The True Price of Greenwashing
Greenwashing is a term used to describe the perception of consumers they are being misled by a company regarding the environmental practices of the company or the environmental practices of a benefit or a service.
The determination of who is green and who is not
Companies who practice any one of the following practices, referred to as the six sins of Greenwashing with their products can be considered guilty of greenwashing:
The first sin is the hidden trade-off which suggests a product is “green” based on a single environmental attribute or a narrow set of attributes without attention to other important environmental issues. An example is Home renovation products which claim indoor air quality benefits without attention to other environmental aspects such as recyclability.
The second sin is having no proof of the greenness of your product or service. Any environmental claim which cannot be substantiated by easily accessible supporting information, or by a reliable third-party certification should not be trusted. An example of this is household lamps and lights which promote their energy efficiency but are not Energy Smart certified.
The sin of vagueness is committed by the environmental claim which is so poorly defined or broad its real meaning is prone to be misunderstood. Many products are promoted to be chemical-free but nothing is entirely free of chemicals.
The sin of Irrelevance is committed by making an environmental claim which may be truthful but is unimportant and unhelpful for consumers seeking environmentally preferable products. The most frequent example of an irrelevant claim relates to chlorofluorocarbons (CFCs) – a principal contributor to ozone depletion. Since CFCs have been banned for almost 30 years, there are no products manufactured with it. Nevertheless, we found many individual products which presented CFC-free claims as a unique environmental advantage.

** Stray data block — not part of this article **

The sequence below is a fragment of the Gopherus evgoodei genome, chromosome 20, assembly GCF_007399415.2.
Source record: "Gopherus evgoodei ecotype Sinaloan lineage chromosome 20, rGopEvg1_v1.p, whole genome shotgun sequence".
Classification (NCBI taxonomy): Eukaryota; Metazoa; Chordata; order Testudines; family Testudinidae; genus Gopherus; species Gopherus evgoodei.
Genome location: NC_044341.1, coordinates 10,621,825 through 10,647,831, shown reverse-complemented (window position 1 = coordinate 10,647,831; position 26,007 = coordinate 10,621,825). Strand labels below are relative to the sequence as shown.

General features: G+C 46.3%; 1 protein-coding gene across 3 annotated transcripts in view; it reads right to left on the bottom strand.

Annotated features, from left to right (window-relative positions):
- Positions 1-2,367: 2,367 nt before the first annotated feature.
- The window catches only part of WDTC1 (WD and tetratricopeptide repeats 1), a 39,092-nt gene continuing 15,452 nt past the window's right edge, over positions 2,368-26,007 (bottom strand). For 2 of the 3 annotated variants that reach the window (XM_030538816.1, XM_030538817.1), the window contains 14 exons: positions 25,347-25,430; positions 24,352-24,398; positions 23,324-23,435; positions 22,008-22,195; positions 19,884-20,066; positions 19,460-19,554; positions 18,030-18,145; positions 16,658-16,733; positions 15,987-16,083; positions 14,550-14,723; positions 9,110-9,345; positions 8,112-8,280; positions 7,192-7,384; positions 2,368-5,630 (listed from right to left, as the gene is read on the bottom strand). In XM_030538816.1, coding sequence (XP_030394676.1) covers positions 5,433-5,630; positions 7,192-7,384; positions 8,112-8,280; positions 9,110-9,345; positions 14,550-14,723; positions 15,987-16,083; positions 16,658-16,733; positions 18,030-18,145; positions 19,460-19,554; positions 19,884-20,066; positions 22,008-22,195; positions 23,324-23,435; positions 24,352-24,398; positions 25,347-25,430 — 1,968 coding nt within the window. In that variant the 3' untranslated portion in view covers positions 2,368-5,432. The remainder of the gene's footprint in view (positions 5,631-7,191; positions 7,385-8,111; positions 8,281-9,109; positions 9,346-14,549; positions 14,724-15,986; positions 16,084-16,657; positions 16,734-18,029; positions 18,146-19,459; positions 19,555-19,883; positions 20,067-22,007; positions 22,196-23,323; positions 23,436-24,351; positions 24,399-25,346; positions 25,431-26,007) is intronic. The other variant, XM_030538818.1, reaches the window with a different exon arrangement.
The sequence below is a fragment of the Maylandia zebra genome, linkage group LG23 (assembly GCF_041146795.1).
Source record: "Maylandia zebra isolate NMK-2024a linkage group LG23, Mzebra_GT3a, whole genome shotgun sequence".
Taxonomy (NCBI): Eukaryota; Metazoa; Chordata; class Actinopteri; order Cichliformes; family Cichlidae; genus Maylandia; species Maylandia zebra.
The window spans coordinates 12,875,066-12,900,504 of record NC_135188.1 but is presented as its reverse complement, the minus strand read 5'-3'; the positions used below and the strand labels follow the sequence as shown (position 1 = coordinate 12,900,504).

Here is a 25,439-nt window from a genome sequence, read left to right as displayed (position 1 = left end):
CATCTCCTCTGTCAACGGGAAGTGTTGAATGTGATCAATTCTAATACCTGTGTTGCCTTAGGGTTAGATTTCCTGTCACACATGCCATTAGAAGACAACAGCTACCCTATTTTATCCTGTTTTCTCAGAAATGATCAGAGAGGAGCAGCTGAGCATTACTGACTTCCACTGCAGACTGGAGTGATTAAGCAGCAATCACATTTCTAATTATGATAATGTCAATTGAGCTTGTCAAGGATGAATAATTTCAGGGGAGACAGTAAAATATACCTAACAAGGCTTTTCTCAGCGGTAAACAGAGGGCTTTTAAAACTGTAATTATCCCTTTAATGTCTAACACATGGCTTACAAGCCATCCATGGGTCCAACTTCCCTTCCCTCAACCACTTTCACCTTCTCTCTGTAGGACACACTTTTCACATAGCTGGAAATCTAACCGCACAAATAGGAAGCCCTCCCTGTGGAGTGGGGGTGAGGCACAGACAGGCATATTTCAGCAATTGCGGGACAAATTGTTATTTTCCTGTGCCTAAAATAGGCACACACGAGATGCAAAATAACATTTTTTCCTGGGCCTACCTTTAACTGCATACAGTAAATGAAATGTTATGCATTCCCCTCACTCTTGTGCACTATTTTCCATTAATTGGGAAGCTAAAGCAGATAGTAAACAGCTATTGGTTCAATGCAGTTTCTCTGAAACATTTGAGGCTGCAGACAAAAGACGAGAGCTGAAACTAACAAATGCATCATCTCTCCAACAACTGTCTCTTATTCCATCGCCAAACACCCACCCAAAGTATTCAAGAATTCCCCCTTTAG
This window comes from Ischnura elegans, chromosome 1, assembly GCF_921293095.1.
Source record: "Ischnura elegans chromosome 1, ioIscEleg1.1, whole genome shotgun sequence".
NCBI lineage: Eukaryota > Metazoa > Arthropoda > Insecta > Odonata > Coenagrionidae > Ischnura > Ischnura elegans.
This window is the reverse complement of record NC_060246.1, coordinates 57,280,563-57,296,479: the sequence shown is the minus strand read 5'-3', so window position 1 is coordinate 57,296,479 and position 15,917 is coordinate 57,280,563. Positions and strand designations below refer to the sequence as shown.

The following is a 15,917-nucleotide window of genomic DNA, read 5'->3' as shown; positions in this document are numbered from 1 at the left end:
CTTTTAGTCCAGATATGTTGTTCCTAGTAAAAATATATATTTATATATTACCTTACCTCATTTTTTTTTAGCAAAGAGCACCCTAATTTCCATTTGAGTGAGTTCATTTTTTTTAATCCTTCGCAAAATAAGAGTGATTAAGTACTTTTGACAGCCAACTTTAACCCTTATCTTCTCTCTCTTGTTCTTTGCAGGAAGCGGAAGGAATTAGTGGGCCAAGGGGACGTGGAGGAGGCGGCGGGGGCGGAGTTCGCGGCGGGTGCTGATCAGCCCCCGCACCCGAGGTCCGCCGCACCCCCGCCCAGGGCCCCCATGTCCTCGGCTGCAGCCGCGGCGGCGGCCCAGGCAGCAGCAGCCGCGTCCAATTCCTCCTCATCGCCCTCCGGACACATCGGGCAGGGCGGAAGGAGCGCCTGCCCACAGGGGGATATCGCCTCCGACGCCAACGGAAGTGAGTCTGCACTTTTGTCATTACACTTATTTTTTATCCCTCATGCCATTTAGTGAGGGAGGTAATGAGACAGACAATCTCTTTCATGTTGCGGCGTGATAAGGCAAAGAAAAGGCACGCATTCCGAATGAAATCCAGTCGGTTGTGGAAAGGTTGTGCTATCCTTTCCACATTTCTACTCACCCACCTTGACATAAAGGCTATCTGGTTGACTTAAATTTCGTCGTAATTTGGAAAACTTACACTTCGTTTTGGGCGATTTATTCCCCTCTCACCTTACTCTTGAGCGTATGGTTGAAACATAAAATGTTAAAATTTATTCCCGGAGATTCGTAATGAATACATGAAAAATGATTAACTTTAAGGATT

The sin of lying is committed by making environmental claims which are simply false. More ever, a knowing attempt to deceive the consumer in attempt to itch their product as green. For example, a dishwasher detergent which purports to be packaged in “100% recycled paper”, and yet the container in fact is plastic.
The last sin is a lesser of two evils where “green” claims which may be true within the product category, but that risk distracting the consumer from the greater environmental impacts of the category as a whole. Example companies promote “Green” insecticides and herbicides however how “green” can these be since these products are designed to kill organisms like their non-green counterparts?
TerraChoice found in its 2007 Whitepaper found 1,018 products which made environmental claims, all but one committed at least one of the six sins.
The long term result of greenwashing
The value of being green will be diluted since now people will not know the difference between who is green and who is not. Ultimately, this benefits companies who are not green and looking to cash in on recent demand for greener products.
As example of this was cited in Anna Lappe’s book “Diet for a Hot Planet” where she stated “And more cynical consumers become more likely the distrust of all claims to think no consumer decision they make holds greater consequence than any other. While 8 out of 10 Americans believe it is important to buy green 7 out of 10 believe when a product is called green it is generally a marketing tactic”.
I shudder the think the ultimate price for greenwashing would be there would not be any true green products at all. Is this too pessimistic?